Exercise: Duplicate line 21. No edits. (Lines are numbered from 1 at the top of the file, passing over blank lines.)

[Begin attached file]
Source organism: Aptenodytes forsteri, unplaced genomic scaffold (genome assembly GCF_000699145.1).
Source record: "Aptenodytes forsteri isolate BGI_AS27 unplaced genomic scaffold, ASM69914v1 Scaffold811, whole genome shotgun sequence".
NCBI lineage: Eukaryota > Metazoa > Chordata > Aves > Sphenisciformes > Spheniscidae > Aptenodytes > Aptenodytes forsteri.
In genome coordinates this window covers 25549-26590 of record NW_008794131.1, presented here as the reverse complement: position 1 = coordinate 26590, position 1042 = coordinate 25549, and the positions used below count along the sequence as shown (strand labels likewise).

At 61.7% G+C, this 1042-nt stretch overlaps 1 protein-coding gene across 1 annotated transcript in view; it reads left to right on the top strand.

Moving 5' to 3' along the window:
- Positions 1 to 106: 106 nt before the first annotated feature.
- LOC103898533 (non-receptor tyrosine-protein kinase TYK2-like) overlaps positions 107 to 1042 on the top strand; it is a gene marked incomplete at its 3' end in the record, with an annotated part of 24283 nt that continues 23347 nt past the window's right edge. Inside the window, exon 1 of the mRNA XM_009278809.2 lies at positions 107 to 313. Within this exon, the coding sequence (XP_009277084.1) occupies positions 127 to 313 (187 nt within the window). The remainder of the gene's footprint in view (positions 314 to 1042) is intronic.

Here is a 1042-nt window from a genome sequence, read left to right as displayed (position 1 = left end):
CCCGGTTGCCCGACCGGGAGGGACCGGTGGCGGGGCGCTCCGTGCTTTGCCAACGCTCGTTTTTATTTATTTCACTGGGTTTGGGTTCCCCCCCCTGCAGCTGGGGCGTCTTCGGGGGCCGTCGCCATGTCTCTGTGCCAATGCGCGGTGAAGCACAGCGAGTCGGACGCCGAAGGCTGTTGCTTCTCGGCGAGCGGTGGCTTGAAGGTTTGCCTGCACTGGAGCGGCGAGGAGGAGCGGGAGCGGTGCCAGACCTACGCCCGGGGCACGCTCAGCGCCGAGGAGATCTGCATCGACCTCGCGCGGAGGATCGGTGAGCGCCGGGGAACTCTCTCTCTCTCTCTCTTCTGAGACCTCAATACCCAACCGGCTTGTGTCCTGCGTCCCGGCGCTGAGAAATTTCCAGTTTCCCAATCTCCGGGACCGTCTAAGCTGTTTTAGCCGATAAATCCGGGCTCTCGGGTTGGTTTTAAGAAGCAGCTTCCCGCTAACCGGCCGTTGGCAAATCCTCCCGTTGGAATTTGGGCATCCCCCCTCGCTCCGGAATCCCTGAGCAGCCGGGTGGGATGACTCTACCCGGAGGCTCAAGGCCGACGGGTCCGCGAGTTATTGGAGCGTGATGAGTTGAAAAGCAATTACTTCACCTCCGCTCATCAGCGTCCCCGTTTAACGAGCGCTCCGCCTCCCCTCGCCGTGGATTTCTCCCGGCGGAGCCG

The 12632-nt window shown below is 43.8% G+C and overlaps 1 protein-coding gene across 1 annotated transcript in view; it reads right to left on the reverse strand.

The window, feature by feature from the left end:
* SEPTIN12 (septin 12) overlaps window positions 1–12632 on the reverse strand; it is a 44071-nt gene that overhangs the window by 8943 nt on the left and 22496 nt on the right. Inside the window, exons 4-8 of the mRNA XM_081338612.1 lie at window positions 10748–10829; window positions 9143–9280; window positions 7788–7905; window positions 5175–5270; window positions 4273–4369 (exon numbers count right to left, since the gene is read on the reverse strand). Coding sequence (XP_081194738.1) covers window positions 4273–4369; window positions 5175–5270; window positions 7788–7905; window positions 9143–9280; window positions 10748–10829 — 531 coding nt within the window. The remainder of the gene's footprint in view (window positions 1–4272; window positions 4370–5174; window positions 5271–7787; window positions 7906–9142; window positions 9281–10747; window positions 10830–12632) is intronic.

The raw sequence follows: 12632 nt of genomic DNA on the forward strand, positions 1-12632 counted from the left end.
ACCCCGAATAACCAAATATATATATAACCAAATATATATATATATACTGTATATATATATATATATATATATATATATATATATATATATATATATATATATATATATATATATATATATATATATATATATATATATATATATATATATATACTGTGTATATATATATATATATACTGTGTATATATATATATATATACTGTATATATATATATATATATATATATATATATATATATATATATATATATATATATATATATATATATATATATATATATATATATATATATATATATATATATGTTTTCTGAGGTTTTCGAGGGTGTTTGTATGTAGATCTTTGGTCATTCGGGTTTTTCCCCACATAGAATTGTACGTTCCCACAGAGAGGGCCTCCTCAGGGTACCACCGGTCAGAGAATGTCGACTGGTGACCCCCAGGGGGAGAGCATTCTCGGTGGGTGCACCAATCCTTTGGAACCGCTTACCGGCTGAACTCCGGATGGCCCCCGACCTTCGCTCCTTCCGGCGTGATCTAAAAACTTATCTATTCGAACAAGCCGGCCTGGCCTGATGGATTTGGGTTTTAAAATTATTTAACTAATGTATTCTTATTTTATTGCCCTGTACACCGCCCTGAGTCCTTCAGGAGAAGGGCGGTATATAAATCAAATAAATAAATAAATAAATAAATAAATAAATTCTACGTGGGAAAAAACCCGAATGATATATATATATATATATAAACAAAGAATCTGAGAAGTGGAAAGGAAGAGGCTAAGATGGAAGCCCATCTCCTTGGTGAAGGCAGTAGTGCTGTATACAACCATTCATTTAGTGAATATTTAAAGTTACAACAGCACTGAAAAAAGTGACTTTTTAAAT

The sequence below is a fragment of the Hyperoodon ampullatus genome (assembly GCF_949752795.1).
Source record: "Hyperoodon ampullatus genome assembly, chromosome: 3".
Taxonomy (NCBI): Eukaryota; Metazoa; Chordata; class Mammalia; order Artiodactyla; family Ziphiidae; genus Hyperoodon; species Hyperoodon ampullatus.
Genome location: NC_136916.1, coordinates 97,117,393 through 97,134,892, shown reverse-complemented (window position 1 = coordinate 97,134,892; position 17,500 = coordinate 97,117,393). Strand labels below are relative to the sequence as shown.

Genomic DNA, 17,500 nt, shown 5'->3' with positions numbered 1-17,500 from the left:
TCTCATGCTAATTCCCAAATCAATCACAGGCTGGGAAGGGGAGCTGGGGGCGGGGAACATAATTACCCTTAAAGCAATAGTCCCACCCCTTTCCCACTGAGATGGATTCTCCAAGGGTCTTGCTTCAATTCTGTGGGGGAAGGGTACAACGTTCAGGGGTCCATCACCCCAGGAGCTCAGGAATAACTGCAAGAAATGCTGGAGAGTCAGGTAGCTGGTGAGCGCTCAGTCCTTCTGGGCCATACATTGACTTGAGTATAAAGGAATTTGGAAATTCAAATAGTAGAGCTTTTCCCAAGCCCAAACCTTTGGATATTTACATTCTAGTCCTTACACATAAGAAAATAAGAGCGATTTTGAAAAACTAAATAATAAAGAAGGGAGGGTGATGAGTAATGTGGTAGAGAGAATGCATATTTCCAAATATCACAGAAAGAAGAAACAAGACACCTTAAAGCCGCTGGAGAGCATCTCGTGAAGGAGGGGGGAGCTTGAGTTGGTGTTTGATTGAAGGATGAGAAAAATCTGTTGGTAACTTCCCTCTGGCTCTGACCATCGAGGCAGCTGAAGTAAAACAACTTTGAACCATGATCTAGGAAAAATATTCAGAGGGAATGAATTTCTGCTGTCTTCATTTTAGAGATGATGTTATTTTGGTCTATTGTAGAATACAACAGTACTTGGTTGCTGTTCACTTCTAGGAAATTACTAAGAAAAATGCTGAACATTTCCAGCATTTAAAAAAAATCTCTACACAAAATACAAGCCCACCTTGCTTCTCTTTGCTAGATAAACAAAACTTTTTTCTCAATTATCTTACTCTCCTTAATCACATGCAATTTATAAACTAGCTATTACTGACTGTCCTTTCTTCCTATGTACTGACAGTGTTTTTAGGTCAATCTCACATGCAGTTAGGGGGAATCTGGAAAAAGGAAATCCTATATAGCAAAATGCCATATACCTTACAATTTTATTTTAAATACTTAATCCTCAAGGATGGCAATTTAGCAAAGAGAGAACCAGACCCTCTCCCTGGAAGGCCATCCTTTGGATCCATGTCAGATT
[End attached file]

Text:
TCTCATGCTAATTCCCAAATCAATCACAGGCTGGGAAGGGGAGCTGGGGGCGGGGAACATAATTACCCTTAAAGCAATAGTCCCACCCCTTTCCCACTGAGATGGATTCTCCAAGGGTCTTGCTTCAATTCTGTGGGGGAAGGGTACAACGTTCAGGGGTCCATCACCCCAGGAGCTCAGGAATAACTGCAAGAAATGCTGGAGAGTCAGGTAGCTGGTGAGCGCTCAGTCCTTCTGGGCCATACATTGACTTGAGTATAAAGGAATTTGGAAATTCAAATAGTAGAGCTTTTCCCAAGCCCAAACCTTTGGATATTTACATTCTAGTCCTTACACATAAGAAAATAAGAGCGATTTTGAAAAACTAAATAATAAAGAAGGGAGGGTGATGAGTAATGTGGTAGAGAGAATGCATATTTCCAAATATCACAGAAAGAAGAAACAAGACACCTTAAAGCCGCTGGAGAGCATCTCGTGAAGGAGGGGGGAGCTTGAGTTGGTGTTTGATTGAAGGATGAGAAAAATCTGTTGGTAACTTCCCTCTGGCTCTGACCATCGAGGCAGCTGAAGTAAAACAACTTTGAACCATGATCTAGGAAAAATATTCAGAGGGAATGAATTTCTGCTGTCTTCATTTTAGAGATGATGTTATTTTGGTCTATTGTAGAATACAACAGTACTTGGTTGCTGTTCACTTCTAGGAAATTACTAAGAAAAATGCTGAACATTTCCAGCATTTAAAAAAAATCTCTACACAAAATACAAGCCCACCTTGCTTCTCTTTGCTAGATAAACAAAACTTTTTTCTCAATTATCTTACTCTCCTTAATCACATGCAATTTATAAACTAGCTATTACTGACTGTCCTTTCTTCCTATGTACTGACAGTGTTTTTAGGTCAATCTCACATGCAGTTAGGGGGAATCTGGAAAAAGGAAATCCTATATAGCAAAATGCCATATACCTTACAATTTTATTTTAAATACTTAATCCTCAAGGATGGCAATTTAGCAAAGAGAGAACCAGACCCTCTCCCTGGAAGGCCATCCTTTGGATCCATGTCAGATT